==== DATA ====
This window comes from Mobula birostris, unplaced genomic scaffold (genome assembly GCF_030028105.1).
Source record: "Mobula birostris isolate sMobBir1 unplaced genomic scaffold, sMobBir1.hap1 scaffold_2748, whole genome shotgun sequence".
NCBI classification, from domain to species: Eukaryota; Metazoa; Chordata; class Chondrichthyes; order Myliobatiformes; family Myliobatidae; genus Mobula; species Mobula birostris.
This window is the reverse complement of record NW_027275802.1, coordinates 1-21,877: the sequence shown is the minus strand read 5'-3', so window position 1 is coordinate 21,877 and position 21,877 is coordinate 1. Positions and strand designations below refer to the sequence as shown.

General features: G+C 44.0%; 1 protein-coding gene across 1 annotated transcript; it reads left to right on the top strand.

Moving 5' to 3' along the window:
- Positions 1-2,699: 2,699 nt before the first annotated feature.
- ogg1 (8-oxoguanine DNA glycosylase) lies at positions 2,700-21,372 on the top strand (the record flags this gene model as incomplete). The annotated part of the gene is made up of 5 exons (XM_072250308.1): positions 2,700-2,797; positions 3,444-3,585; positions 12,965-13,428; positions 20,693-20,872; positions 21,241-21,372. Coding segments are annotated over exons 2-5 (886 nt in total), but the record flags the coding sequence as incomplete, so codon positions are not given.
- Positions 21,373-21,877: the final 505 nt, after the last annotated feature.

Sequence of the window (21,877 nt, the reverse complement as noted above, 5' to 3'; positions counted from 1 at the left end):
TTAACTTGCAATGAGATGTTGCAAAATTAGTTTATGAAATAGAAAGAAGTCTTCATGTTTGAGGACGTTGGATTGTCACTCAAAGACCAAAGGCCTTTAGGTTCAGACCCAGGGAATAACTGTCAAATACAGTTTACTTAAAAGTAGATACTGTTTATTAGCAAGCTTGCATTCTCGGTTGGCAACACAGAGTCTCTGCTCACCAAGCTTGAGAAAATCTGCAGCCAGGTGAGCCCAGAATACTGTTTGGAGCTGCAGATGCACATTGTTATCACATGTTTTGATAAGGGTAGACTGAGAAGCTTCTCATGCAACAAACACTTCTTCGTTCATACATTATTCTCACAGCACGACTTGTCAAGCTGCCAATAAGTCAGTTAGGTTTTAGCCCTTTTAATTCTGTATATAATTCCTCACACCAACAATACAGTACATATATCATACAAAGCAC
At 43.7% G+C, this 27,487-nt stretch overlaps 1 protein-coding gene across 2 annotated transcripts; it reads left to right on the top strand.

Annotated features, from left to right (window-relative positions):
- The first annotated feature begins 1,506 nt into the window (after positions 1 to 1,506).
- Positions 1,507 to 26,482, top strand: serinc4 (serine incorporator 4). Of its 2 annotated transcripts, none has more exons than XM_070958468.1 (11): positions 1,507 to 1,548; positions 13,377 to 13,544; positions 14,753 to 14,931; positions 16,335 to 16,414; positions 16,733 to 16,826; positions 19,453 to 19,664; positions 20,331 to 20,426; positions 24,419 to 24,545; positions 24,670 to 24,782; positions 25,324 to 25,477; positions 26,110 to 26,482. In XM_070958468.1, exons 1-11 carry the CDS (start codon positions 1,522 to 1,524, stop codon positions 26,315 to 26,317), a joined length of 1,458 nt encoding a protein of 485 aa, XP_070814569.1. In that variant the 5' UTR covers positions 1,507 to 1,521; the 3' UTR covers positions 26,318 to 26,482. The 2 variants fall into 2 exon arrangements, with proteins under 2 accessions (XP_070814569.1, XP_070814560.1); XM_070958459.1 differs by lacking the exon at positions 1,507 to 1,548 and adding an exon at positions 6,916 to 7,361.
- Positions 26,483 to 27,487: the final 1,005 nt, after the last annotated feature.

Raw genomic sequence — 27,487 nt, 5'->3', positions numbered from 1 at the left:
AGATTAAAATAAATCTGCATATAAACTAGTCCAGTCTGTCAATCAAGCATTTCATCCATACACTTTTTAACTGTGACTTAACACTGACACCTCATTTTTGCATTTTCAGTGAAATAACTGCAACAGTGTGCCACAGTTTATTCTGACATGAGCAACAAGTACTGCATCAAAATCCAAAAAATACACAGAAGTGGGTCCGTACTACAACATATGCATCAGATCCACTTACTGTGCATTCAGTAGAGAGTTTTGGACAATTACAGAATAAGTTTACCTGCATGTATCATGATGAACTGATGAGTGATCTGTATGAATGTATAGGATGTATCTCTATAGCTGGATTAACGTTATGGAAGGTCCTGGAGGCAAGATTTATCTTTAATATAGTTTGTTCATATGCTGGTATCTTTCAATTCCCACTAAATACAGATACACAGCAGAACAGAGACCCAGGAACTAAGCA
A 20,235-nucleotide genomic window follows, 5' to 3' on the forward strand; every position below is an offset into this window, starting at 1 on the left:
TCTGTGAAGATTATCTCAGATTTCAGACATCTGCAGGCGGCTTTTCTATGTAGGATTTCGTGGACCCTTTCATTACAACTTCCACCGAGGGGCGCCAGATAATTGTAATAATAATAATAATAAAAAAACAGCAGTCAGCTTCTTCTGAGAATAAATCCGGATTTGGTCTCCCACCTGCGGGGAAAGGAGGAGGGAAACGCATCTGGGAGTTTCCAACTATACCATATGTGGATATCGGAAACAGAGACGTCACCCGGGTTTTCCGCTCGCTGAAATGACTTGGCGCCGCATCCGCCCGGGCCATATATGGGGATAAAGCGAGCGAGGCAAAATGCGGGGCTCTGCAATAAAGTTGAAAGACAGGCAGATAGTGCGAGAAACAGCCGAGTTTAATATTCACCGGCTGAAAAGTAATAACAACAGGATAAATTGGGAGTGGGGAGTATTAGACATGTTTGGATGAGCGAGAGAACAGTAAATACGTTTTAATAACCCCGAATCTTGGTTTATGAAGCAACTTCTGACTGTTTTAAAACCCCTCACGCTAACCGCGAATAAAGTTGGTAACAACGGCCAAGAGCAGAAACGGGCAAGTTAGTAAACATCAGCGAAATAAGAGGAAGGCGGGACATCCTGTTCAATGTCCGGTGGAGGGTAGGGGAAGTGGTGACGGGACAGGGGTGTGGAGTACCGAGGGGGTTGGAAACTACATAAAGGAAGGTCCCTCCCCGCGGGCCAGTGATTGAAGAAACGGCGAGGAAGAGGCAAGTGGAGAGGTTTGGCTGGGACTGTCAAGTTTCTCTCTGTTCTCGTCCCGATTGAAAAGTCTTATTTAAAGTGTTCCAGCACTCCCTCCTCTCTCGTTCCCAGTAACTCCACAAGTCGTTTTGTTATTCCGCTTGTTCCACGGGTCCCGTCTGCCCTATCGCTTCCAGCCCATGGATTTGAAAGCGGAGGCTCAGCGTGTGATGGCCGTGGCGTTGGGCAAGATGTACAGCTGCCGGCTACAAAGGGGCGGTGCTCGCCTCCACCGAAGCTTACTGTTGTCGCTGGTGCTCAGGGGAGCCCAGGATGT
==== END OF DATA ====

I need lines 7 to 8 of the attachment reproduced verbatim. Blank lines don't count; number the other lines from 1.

- Positions 1-2,699: 2,699 nt before the first annotated feature.
- ogg1 (8-oxoguanine DNA glycosylase) lies at positions 2,700-21,372 on the top strand (the record flags this gene model as incomplete). The annotated part of the gene is made up of 5 exons (XM_072250308.1): positions 2,700-2,797; positions 3,444-3,585; positions 12,965-13,428; positions 20,693-20,872; positions 21,241-21,372. Coding segments are annotated over exons 2-5 (886 nt in total), but the record flags the coding sequence as incomplete, so codon positions are not given.